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In the face of overwhelming odds, I am left with no other options. I'm going to have to science the shit out of this.
~ Mark Watney

Mark Watney is an astronaut and the main protagonist of the 2011 Andy Weir science fiction novel The Martian and its 2015 film adaptation of the same name, where he was portrayed by Matt Damon, who also played Jason Bourne in the Bourne film series, Will Hunting in Good Will Hunting, Spirit in Spirit: Stallion of the CimarronMax Da Costa in Elysium and Cale Tucker in Titan A.E.

Watney is an astronaut and the botanist of the Ares III mission to Mars when a storm strikes and the crew thinks he is dead. They then flee Mars to escape the storm and when Watney wakes up, he realizes that he is alone on the desolate red planet 50 million miles away from home and without any way to contact Earth. Watney is forced to use his botany skills to farm crops on Mars until the Ares IV mission arrives in four years. However, Watney is a comical and optimistic man who never lets the situation get the best of him.


In 2035, the crew of the Ares III manned mission to Mars is exploring the Acidalia Planitia on Martian solar day (sol) 18 of their 31-sol expedition. A sandstorm forces them to return to their orbiting vessel Hermes. During the evacuation, astronaut Mark Watney is struck by debris and lost in the storm; the last telemetry from his suit indicates no life signs. With the remaining crew in peril, mission commander Melissa Lewis gives the order to launch without him.

Watney awakens after the storm and makes his way to the "Hab", the crew's Martian living quarters. He removes a piece of antenna from his stomach and suit's biomonitor, which caused the erroneous life-sign readings, and begins a video diary. He realizes that his only chance of rescue is the arrival of the Ares IV crew at the Schiaparelli crater, 3,200 kilometers away, in four years. Watney knows that if the Hab breaks open, he will implode, if the oxygenator breaks, he will suffocate, if the water reclaimer breaks, he will die of thirst, and since he has calculated that he has enough food to last only 300 sols (roughly 309 days), Watney, a botanist, decides that he will have to find a way to grow food on Mars, a planet where nothing grows.

Watney improvises a farm with Martian soil fertilized with vacuum-packed toilet waste, water produced by extracting hydrogen from leftover rocket fuel then oxidized by burning, and potatoes saved for a Thanksgiving meal. He begins to modify the only functional rover to make long journeys across Mars. Reviewing satellite photos of Mars, mission director Vincent Kapoor and satellite planner Mindy Park realize Watney has survived.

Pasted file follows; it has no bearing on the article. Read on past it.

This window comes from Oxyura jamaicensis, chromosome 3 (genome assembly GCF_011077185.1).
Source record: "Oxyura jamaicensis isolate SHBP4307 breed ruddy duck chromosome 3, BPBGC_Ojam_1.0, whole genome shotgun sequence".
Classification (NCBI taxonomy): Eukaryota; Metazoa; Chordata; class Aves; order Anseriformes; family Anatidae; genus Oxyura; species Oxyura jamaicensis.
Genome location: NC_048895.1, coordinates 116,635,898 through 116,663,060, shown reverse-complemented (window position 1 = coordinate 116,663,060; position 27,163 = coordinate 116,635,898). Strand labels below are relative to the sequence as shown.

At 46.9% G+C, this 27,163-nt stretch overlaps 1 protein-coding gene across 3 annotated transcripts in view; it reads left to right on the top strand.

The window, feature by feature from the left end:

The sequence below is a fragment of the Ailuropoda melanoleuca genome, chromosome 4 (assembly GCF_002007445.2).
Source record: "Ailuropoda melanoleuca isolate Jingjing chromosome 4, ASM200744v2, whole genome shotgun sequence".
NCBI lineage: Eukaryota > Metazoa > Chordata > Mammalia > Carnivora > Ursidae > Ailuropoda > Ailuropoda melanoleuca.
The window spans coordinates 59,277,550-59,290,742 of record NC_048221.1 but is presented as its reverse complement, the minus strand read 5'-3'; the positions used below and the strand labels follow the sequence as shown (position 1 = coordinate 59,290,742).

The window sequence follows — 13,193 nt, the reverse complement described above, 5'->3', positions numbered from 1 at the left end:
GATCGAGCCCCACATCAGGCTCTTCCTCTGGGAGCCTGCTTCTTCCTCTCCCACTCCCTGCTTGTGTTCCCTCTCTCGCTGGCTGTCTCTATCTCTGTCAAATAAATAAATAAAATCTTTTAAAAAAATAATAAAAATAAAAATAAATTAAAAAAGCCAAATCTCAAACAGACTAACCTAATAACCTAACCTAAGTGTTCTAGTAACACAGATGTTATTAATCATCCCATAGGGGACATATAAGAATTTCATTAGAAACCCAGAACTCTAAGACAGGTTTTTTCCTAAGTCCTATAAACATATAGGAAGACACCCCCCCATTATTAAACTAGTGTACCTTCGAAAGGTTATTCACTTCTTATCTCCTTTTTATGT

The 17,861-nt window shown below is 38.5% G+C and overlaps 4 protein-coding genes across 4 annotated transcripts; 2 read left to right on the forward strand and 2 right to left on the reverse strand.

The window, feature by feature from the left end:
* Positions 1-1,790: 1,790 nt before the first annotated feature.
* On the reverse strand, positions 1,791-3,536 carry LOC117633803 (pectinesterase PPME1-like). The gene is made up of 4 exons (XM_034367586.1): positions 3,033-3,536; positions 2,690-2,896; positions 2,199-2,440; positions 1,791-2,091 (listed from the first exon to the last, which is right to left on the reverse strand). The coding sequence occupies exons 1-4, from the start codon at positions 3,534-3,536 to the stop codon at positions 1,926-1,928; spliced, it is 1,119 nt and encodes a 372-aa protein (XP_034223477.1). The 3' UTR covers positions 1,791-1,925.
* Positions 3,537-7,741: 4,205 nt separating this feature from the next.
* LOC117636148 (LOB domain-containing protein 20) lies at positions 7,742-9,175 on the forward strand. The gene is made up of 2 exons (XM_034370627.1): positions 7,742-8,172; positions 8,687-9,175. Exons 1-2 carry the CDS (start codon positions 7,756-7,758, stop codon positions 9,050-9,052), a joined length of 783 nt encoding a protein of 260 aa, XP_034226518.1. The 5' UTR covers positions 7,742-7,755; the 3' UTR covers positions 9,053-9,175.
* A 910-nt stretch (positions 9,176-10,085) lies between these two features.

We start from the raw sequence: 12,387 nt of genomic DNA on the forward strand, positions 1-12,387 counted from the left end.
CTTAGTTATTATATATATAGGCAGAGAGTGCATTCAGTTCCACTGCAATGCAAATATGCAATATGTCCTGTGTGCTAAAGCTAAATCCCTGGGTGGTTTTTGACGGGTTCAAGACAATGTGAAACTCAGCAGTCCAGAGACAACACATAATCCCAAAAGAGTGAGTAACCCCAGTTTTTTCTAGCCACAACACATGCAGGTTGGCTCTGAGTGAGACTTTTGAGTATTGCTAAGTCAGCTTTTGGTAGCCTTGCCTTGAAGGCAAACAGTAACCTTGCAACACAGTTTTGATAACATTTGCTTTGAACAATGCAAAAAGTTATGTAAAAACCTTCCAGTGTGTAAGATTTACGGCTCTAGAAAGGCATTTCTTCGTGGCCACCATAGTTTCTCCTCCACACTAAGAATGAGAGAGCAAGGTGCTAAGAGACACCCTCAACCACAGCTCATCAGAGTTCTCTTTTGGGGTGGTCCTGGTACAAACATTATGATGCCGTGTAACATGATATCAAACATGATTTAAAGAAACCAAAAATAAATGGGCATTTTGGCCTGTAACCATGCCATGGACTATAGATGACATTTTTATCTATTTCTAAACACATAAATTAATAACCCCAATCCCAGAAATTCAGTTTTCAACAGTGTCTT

Despite the objections of Hermes flight director Mitch Henderson, NASA director Teddy Sanders decides not to inform the Ares III crew, believing it would distract them from their mission. Watney takes the rover to retrieve the Pathfinder probe, which fell silent in 1997. Using the lander's camera, he establishes rudimentary communication with the JPL team. NASA instructs Watney to modify the rover to link with Pathfinder so they can communicate via text. Watney is angry that the crew has not been told of his survival and Sanders authorizes Henderson to inform them. Henderson and JPL director Bruce Ng formulate a plan to send a space probe to Mars and resupply Watney with enough food to survive until Ares IV's arrival. When the Hab airlock explosively decompresses, destroying Watney's crop, Sanders orders the team to accelerate the supply mission by skipping safety inspections. The supply probe explodes after liftoff.

The China National Space Administration (CNSA) offers NASA the Taiyang Shen, a classified booster that can carry a payload to Mars. Meanwhile, JPL astrodynamicist Rich Purnell determines a trajectory to send Hermes back to Mars more quickly, using the Chinese booster to instead resupply it for an additional eighteen months. Sanders rejects the plan, refusing to risk the crew, but Henderson surreptitiously sends the details to Hermes. Lewis and her crew vote unanimously to execute the plan, and NASA – powerless to stop them – proceeds with the resupply as Hermes flies by Earth, using its gravity to slingshot them back to Mars. After 461 sols, Watney begins the 90-sol journey to Schiaparelli crater, where the Mars Ascent Vehicle (MAV) for the Ares IV mission previously landed.

To rendezvous with Hermes' fly-by, Watney makes drastic modifications to reduce its mass, removing equipment including the windows, nose cone, and exterior panels. With Watney on board the gutted MAV, the Hermes crew launches it remotely, but not at the planned speed and distance. Hermes uses its maneuvering thrusters to change course and explosive decompression of its own internal atmosphere to adjust its speed. Lewis uses a Manned Maneuvering Unit, propelled by nitrogen gas, to approach Watney's vessel, but cannot reach him. Watney pierces the glove of his pressure suit and uses the escaping air as a miniature thruster to reach Lewis. The crew is reunited as crowds around the world cheer. After returning to Earth, Watney begins a new life as a survival instructor for new astronaut candidates. Years later, on the occasion of the Ares V mission launch, those involved in Watney's rescue have returned to their lives or begun new lives.


  • I don't want to come off as arrogant here, but I'm the greatest botanist on this planet.